MANUFACTURER(S): Force Protection Industries (General Dynamics) - USA
OPERATORS: Canada; France; Italy; Pakistan; United Kingdom; United States
LENGTH: 26.90 feet (8.2 meters)
WIDTH: 8.50 feet (2.59 meters)
HEIGHT: 12.99 feet (3.96 meters)
WEIGHT: 23 Tons (20,560 kilograms; 45,327 pounds)
ENGINE: 1 x Mack ASET AI-400 I6 diesel-fueled engine developing 450 horsepower.
SPEED: 65 miles-per-hour (105 kilometers-per-hour)
RANGE: 300 miles (483 kilometers)
NBC PROTECTION: Not Available.
NIGHTVISION: Not Available.
Detailing the development and operational history of the Force Protection Buffalo H Mine Resistant Ambush Protected (MRAP) Vehicle.
Entry last updated on 12/29/2017.
Authored by Staff Writer. Content ©www.MilitaryFactory.com.
The Buffalo H series MRAP (Mine-Resistant, Ambush-Protected) vehicles were brought about by the need for better armored vehicles for American forces in the Iraq War (2003). Heavy utilization of enemy IEDs (Improvised Explosive Devices) were shown to be highly-effective against lightly armored HUMVEE vehicles across the country - HUMVEEs represented the then-standard American vehicle for local defense, crowd control, and convoy escort. Insurgent warfare targeted these lightly-armored convoys with growing regularity as the groups moved through dense streets and open country roads. This eventually pushed the need for "up-armored" HUMVEEs which were minimally successful - thus the focus on MRAPs since.
The American "Buffalo" MRAP is based on the South African "Casspir", a high-profile vehicle seating up to twelve with life-saving features built into the design.
As their very name describes, MRAPs are designed to withstand attacks from mines as well as ambush weapons like "Rocket-Propelled Grenades" (RPGs). The former is accomplished through a V-shaped hull designed to deflect the deadliest part of an explosion away from the longitudinal spine of the vehicle. This hull shape is coupled to a high ground clearance which further keeps occupants away from the point of detonation. The concept of the V-shaped mono-hull chassis is decades old and was first developed in South Africa to counter land mines during the "Bush Wars". While there is still high probability of considerable damage to the underside working components, the occupants stay relatively safe and are secured by way of harnesses similar to that used in race cars. In one documented incident involving an MRAP, the vehicle was subject to four direct attacks and managed to clear the scene without major issue.
The six-wheeled "Buffalo", constructed by Force Protection Industries (a division of General Dynamics) vehicle features that resiliency trait and is further designed to rollover when hit with an underside blast. This type of design implementation assists in keeping the system's passengers alive, even from a complete 360 degree rollover situation.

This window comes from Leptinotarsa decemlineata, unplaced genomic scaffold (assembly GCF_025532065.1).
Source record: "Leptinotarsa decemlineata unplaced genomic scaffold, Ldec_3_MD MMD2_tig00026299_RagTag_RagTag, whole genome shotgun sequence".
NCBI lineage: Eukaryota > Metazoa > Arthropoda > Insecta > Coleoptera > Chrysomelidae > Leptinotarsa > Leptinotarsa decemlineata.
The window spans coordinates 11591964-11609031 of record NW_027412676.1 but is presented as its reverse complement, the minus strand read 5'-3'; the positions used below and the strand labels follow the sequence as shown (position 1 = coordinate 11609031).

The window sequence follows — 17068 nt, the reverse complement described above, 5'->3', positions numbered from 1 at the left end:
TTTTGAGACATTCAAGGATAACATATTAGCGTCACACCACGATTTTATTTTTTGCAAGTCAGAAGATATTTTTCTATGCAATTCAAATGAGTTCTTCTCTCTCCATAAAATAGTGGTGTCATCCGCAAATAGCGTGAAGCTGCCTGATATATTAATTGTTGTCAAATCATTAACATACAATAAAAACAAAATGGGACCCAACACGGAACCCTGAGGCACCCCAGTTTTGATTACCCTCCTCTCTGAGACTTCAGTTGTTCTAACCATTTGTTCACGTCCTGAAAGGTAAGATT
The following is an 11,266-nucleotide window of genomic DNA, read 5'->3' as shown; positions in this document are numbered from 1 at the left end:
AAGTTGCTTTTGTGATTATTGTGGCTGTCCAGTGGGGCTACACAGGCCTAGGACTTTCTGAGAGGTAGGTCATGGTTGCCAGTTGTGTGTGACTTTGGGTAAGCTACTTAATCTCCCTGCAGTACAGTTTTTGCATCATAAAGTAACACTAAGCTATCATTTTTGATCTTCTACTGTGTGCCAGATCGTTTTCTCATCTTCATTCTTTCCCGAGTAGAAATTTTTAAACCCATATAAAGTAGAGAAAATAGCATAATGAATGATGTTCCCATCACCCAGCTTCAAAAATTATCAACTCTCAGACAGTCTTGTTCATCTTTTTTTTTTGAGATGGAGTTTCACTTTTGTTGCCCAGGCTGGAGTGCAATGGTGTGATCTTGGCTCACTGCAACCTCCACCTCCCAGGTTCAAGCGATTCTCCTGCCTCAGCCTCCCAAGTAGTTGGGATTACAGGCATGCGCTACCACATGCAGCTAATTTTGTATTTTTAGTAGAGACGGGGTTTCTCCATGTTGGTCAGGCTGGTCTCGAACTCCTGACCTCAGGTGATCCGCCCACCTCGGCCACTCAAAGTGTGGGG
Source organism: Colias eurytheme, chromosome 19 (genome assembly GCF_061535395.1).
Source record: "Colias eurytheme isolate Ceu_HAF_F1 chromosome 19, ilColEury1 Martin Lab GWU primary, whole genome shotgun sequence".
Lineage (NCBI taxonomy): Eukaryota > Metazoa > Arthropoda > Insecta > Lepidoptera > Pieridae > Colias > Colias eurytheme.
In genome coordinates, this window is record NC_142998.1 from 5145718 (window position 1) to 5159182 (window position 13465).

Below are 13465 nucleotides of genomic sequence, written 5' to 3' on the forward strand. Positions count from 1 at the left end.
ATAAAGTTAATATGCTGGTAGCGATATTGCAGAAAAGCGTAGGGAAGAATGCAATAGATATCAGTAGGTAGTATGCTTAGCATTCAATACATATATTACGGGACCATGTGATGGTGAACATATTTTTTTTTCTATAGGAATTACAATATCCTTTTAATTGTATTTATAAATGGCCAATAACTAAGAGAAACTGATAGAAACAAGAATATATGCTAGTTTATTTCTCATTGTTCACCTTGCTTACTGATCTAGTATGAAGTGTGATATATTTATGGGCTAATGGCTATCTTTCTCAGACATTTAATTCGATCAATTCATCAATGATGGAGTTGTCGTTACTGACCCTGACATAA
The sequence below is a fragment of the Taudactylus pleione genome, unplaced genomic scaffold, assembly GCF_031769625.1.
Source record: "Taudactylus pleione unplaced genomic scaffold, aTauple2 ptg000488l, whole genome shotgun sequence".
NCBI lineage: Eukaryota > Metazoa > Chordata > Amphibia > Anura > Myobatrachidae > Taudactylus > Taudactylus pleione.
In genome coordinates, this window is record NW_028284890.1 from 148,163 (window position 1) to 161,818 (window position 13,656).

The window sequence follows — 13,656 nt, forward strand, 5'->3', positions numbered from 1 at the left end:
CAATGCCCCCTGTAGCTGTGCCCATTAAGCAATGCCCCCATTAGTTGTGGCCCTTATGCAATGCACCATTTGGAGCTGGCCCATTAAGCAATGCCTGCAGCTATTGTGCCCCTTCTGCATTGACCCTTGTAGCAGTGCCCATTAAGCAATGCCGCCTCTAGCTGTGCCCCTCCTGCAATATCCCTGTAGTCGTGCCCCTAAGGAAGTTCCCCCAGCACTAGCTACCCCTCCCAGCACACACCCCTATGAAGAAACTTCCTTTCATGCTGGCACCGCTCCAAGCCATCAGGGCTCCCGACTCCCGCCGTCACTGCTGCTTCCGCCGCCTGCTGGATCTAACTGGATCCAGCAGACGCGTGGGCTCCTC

Force Protection Buffalo H (Cont'd)
Mine Resistant Ambush Protected (MRAP) Vehicle
The high profile of the Buffalo MRAP system provides an advantage in giving the occupants a commanding view of the action surrounding the vehicle. Thick windowed gun ports allow occupants to engage with personal weapons and keep friendlies under protection. No longer are troops directed out of the safety of their armored vehicle to counter the enemy. Comparatively, HUMVEE soldiers were exposed either from their open-air .50 caliber machine gun perches atop the vehicle or trying to engage a hidden enemy from behind their bulky fabric (or lightly-armored doors) with minimal overall visibility and therefore reduced situational awareness.
The base Buffalo chassis is fully adaptable and can fulfill other battlefield roles such as MEDical EVACuation (MEDEVAC) unit. They also can showcase a remote-controlled manipulator arm for EOD service (bomb disposal).
Internally, the series is powered by a Mack ASET AI-400 I6 diesel unit and this is tied to an Allison HD-4560P automatic transmission. A 6x6 wheeled axle arrangement is featured and road speeds reach 65 mph with ranges out to 300 miles. Dimensions include a length of 27 feet, a width of 8.5 feet, and a height of 13 feet. The standard operating crew is two with up to four passengers.
The original production variant was the Buffalo H and this has since been succeeded by the dimensionally larger Buffalo A2 (introduced 2009). The United States military has taken on a stock of 200 of the former and 450 of the latter. Other operators include Canada, France, Italy, Pakistan, and the United Kingdom.
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